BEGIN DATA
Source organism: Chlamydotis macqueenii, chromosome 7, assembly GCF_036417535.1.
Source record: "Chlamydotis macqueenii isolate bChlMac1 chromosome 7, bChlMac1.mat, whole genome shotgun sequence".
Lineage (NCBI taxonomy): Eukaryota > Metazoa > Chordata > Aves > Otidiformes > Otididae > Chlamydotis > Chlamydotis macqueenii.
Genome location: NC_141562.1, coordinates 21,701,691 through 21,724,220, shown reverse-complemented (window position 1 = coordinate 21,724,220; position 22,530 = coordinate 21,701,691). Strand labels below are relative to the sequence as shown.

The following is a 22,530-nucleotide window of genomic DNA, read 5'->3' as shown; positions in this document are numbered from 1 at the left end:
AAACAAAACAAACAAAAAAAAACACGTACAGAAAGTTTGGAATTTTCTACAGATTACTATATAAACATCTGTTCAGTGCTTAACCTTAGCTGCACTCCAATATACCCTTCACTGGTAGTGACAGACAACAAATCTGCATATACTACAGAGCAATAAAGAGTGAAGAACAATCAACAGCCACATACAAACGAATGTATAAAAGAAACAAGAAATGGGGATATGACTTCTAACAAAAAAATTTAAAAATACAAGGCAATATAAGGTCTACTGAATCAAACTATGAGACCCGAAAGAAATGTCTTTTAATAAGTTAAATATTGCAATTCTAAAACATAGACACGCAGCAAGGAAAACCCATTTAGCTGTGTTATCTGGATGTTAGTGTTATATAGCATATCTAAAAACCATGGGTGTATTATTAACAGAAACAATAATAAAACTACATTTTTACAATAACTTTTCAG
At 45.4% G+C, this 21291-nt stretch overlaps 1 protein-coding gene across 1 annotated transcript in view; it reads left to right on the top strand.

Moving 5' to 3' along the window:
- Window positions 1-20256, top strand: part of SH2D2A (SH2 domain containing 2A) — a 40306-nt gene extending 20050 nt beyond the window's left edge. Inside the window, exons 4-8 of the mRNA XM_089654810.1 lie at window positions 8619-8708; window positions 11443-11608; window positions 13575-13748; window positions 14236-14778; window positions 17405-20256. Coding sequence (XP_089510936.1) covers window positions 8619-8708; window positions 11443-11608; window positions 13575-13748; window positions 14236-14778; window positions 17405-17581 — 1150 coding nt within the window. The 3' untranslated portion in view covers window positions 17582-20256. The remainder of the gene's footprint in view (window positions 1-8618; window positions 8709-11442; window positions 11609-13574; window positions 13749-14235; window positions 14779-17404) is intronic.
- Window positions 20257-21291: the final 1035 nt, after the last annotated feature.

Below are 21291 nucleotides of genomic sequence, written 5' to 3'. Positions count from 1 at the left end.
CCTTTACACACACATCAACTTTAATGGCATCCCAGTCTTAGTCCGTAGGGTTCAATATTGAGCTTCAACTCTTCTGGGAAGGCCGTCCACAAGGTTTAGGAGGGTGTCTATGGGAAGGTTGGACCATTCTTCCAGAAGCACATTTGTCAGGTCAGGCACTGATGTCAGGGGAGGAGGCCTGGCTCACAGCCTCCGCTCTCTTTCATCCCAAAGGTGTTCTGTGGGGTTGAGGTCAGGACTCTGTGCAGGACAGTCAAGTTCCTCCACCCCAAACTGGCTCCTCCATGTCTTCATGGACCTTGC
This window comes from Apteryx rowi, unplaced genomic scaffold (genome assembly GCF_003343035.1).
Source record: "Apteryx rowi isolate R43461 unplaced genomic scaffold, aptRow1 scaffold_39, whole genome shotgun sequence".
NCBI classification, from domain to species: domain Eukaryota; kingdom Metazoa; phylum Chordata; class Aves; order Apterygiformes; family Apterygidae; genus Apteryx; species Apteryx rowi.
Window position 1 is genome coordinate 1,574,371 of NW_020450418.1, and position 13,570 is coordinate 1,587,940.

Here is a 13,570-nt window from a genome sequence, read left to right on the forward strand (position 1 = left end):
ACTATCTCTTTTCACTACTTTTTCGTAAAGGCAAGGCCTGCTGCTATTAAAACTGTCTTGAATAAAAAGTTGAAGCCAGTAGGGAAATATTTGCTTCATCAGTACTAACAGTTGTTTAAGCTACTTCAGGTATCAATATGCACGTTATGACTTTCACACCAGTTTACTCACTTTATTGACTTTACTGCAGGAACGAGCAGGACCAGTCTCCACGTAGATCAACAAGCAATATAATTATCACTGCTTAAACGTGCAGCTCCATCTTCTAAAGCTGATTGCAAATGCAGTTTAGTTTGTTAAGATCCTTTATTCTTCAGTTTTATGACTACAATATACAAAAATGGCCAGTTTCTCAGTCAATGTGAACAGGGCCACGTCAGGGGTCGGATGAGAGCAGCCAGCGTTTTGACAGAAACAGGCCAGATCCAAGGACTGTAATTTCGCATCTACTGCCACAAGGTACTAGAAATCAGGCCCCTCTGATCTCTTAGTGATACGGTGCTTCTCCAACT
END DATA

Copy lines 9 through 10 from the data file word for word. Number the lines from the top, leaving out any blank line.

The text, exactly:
- Window positions 1-20256, top strand: part of SH2D2A (SH2 domain containing 2A) — a 40306-nt gene extending 20050 nt beyond the window's left edge. Inside the window, exons 4-8 of the mRNA XM_089654810.1 lie at window positions 8619-8708; window positions 11443-11608; window positions 13575-13748; window positions 14236-14778; window positions 17405-20256. Coding sequence (XP_089510936.1) covers window positions 8619-8708; window positions 11443-11608; window positions 13575-13748; window positions 14236-14778; window positions 17405-17581 — 1150 coding nt within the window. The 3' untranslated portion in view covers window positions 17582-20256. The remainder of the gene's footprint in view (window positions 1-8618; window positions 8709-11442; window positions 11609-13574; window positions 13749-14235; window positions 14779-17404) is intronic.
- Window positions 20257-21291: the final 1035 nt, after the last annotated feature.